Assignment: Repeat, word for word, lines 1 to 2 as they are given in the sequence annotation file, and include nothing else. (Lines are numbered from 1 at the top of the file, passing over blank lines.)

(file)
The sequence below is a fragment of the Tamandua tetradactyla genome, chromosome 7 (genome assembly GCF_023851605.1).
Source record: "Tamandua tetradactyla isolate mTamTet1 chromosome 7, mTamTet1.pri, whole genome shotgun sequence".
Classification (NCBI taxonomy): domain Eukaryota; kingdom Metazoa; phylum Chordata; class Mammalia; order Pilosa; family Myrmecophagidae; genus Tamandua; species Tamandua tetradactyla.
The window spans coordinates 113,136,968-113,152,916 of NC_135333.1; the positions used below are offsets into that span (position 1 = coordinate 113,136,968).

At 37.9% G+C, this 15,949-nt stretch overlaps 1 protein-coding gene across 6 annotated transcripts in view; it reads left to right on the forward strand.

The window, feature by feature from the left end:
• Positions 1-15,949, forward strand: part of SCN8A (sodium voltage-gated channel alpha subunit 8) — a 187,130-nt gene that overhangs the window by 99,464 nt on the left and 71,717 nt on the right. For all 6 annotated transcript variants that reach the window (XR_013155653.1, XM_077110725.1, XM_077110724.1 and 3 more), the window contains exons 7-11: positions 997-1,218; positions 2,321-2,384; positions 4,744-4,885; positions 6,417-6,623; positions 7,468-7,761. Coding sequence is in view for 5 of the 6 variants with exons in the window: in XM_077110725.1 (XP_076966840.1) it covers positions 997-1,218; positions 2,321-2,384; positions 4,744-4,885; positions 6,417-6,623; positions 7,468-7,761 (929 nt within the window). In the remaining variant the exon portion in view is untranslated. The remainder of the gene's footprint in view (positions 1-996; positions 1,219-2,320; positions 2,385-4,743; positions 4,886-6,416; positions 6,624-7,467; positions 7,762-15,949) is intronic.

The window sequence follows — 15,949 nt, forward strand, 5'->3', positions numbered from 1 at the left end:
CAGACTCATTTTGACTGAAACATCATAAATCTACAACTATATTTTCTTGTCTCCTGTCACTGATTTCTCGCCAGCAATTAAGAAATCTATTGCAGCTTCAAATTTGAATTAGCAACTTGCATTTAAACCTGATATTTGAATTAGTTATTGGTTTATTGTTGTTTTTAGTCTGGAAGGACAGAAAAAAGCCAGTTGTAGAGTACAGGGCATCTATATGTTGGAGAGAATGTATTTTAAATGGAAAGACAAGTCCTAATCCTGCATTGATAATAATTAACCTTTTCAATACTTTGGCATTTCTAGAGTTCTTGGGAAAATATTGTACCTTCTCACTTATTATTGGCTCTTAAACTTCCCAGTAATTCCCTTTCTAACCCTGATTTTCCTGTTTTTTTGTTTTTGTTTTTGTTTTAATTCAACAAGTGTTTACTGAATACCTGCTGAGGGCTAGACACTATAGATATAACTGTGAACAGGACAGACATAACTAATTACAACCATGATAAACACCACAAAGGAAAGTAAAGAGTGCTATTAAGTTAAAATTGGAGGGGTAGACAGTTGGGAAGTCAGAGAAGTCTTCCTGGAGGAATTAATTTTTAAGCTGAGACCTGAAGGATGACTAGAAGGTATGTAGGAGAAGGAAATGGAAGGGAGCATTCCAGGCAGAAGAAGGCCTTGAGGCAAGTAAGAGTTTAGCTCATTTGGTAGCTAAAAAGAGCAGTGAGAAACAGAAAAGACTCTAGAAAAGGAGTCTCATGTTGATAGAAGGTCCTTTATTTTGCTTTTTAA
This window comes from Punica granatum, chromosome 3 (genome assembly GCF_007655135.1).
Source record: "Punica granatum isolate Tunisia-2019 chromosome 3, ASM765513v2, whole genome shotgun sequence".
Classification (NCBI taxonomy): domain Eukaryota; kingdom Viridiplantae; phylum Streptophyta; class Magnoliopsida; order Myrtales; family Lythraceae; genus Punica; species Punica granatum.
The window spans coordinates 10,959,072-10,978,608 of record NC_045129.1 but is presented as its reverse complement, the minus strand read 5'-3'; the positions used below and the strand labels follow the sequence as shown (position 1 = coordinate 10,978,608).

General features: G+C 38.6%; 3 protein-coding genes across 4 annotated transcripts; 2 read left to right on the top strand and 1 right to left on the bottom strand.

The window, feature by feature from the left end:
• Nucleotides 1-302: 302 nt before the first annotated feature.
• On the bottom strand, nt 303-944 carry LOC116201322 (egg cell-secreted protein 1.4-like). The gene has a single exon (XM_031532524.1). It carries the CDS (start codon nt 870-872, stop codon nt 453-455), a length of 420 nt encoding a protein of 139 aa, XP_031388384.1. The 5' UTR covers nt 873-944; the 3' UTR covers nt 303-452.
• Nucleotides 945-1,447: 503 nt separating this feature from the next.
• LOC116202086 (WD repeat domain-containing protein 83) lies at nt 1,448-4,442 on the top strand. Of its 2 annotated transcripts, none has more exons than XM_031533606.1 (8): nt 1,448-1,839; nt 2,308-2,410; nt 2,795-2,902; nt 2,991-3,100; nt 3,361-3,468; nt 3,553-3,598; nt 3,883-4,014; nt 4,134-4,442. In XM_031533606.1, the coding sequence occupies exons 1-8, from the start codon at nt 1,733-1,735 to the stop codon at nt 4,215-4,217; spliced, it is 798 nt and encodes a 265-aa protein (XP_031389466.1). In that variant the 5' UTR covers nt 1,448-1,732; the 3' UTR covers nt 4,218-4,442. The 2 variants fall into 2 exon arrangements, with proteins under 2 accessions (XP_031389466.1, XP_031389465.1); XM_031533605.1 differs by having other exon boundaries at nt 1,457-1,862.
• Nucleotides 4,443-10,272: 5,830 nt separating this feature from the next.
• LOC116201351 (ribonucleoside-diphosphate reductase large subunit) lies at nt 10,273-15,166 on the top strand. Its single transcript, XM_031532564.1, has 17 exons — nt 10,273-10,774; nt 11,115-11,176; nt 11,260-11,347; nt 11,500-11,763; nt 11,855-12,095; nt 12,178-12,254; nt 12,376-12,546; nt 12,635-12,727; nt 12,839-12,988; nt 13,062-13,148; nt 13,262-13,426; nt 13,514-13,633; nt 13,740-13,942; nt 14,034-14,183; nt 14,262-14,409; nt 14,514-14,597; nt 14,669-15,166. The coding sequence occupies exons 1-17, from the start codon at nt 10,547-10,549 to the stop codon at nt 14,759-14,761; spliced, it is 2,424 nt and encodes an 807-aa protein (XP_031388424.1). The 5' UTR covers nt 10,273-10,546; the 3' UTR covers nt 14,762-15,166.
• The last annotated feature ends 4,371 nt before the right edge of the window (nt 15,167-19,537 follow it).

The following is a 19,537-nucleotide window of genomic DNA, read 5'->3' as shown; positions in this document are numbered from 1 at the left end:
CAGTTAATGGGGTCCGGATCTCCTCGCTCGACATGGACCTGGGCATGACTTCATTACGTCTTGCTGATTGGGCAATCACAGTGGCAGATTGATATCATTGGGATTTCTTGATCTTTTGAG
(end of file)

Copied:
The sequence below is a fragment of the Tamandua tetradactyla genome, chromosome 7 (genome assembly GCF_023851605.1).
Source record: "Tamandua tetradactyla isolate mTamTet1 chromosome 7, mTamTet1.pri, whole genome shotgun sequence".